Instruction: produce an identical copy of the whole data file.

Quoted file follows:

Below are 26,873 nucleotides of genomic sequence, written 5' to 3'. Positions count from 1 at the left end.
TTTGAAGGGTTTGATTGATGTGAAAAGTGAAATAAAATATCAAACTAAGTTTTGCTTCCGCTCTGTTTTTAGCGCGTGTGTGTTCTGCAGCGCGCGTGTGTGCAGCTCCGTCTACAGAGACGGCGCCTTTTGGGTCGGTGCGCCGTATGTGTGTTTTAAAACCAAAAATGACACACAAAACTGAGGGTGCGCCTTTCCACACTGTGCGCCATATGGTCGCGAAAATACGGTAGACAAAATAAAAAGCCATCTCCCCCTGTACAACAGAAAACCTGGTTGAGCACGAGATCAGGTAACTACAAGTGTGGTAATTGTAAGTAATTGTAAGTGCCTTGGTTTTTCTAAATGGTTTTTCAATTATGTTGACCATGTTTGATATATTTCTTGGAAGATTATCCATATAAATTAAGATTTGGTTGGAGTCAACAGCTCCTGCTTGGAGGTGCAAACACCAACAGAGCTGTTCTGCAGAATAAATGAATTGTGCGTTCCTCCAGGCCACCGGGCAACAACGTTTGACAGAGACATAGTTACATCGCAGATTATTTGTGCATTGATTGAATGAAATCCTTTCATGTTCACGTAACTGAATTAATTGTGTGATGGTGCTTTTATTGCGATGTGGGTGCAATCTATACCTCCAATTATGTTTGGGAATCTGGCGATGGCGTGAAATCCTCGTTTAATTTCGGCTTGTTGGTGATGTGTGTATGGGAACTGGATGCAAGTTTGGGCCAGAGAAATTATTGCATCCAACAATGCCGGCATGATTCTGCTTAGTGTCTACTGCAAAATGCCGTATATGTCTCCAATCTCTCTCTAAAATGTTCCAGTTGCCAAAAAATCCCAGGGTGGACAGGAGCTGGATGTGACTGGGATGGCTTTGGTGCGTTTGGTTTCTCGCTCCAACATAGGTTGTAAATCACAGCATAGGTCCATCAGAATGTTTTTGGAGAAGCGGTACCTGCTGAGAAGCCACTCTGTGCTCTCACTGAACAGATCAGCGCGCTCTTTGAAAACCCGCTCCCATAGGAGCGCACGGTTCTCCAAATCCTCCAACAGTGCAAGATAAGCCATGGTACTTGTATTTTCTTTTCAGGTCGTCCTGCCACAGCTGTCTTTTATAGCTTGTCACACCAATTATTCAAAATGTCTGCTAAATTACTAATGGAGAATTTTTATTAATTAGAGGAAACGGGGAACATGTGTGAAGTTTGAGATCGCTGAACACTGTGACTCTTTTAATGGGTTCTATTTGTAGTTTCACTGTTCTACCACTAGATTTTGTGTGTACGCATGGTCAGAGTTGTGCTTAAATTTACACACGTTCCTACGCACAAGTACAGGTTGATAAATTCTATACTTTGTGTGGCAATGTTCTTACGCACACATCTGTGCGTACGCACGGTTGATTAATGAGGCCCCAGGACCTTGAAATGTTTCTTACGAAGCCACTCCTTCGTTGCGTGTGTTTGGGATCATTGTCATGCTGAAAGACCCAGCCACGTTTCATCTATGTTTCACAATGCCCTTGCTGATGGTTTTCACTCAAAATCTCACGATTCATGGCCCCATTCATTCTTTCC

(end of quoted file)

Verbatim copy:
Below are 26,873 nucleotides of genomic sequence, written 5' to 3'. Positions count from 1 at the left end.
TTTGAAGGGTTTGATTGATGTGAAAAGTGAAATAAAATATCAAACTAAGTTTTGCTTCCGCTCTGTTTTTAGCGCGTGTGTGTTCTGCAGCGCGCGTGTGTGCAGCTCCGTCTACAGAGACGGCGCCTTTTGGGTCGGTGCGCCGTATGTGTGTTTTAAAACCAAAAATGACACACAAAACTGAGGGTGCGCCTTTCCACACTGTGCGCCATATGGTCGCGAAAATACGGTAGACAAAATAAAAAGCCATCTCCCCCTGTACAACAGAAAACCTGGTTGAGCACGAGATCAGGTAACTACAAGTGTGGTAATTGTAAGTAATTGTAAGTGCCTTGGTTTTTCTAAATGGTTTTTCAATTATGTTGACCATGTTTGATATATTTCTTGGAAGATTATCCATATAAATTAAGATTTGGTTGGAGTCAACAGCTCCTGCTTGGAGGTGCAAACACCAACAGAGCTGTTCTGCAGAATAAATGAATTGTGCGTTCCTCCAGGCCACCGGGCAACAACGTTTGACAGAGACATAGTTACATCGCAGATTATTTGTGCATTGATTGAATGAAATCCTTTCATGTTCACGTAACTGAATTAATTGTGTGATGGTGCTTTTATTGCGATGTGGGTGCAATCTATACCTCCAATTATGTTTGGGAATCTGGCGATGGCGTGAAATCCTCGTTTAATTTCGGCTTGTTGGTGATGTGTGTATGGGAACTGGATGCAAGTTTGGGCCAGAGAAATTATTGCATCCAACAATGCCGGCATGATTCTGCTTAGTGTCTACTGCAAAATGCCGTATATGTCTCCAATCTCTCTCTAAAATGTTCCAGTTGCCAAAAAATCCCAGGGTGGACAGGAGCTGGATGTGACTGGGATGGCTTTGGTGCGTTTGGTTTCTCGCTCCAACATAGGTTGTAAATCACAGCATAGGTCCATCAGAATGTTTTTGGAGAAGCGGTACCTGCTGAGAAGCCACTCTGTGCTCTCACTGAACAGATCAGCGCGCTCTTTGAAAACCCGCTCCCATAGGAGCGCACGGTTCTCCAAATCCTCCAACAGTGCAAGATAAGCCATGGTACTTGTATTTTCTTTTCAGGTCGTCCTGCCACAGCTGTCTTTTATAGCTTGTCACACCAATTATTCAAAATGTCTGCTAAATTACTAATGGAGAATTTTTATTAATTAGAGGAAACGGGGAACATGTGTGAAGTTTGAGATCGCTGAACACTGTGACTCTTTTAATGGGTTCTATTTGTAGTTTCACTGTTCTACCACTAGATTTTGTGTGTACGCATGGTCAGAGTTGTGCTTAAATTTACACACGTTCCTACGCACAAGTACAGGTTGATAAATTCTATACTTTGTGTGGCAATGTTCTTACGCACACATCTGTGCGTACGCACGGTTGATTAATGAGGCCCCAGGACCTTGAAATGTTTCTTACGAAGCCACTCCTTCGTTGCGTGTGTTTGGGATCATTGTCATGCTGAAAGACCCAGCCACGTTTCATCTATGTTTCACAATGCCCTTGCTGATGGTTTTCACTCAAAATCTCACGATTCATGGCCCCATTCATTCTTTCC